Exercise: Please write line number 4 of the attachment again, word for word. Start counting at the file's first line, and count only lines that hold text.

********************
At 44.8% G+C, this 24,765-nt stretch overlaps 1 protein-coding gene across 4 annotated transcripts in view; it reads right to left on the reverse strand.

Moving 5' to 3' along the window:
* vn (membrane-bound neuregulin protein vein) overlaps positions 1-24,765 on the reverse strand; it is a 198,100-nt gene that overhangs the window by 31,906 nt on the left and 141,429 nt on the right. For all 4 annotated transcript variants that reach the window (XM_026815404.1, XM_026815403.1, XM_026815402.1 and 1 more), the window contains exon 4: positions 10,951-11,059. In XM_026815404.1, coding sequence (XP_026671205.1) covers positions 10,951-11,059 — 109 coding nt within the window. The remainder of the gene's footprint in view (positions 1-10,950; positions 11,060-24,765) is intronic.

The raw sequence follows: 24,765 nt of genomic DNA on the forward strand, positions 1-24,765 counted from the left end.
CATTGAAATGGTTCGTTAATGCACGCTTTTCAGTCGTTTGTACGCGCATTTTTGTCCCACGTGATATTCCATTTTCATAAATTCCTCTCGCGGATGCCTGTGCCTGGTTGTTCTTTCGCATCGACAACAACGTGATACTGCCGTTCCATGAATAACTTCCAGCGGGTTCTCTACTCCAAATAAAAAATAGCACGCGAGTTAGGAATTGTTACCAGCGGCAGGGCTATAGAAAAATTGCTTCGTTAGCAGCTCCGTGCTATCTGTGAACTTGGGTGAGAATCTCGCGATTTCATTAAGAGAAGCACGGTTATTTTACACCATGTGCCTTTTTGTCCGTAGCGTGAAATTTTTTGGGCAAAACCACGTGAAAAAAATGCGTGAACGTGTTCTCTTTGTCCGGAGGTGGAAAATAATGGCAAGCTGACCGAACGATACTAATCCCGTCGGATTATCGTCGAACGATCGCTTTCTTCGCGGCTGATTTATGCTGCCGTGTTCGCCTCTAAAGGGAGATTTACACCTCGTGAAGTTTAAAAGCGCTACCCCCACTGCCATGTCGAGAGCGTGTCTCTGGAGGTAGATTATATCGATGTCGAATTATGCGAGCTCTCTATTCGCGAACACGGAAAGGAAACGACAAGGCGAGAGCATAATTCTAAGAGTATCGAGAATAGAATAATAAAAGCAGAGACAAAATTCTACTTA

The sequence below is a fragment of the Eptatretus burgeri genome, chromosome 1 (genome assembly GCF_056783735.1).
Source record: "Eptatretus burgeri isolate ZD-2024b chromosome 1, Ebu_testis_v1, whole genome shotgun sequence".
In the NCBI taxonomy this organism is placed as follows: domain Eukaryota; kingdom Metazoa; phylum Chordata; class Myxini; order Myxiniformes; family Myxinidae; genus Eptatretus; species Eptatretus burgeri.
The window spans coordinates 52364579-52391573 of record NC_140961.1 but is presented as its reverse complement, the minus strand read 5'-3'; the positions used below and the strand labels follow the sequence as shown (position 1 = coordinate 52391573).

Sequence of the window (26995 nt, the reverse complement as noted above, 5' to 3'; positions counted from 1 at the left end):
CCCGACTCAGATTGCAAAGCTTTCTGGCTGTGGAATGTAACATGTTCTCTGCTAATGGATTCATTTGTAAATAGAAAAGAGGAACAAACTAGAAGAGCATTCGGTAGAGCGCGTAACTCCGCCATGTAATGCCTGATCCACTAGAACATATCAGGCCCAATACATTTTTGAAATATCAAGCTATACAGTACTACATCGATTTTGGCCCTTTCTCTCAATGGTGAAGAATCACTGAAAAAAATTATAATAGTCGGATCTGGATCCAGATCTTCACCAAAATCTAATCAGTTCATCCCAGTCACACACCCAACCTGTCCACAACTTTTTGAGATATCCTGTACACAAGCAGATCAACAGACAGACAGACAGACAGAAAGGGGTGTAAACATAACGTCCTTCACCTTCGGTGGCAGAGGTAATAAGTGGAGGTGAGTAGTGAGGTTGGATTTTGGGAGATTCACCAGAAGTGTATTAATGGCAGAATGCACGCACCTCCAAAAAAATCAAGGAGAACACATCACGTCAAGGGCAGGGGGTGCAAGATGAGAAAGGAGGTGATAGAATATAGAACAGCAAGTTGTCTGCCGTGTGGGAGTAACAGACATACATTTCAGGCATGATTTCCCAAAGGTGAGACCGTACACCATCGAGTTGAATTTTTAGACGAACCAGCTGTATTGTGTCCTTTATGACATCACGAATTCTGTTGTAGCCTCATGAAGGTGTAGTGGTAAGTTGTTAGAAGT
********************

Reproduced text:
The raw sequence follows: 24,765 nt of genomic DNA on the forward strand, positions 1-24,765 counted from the left end.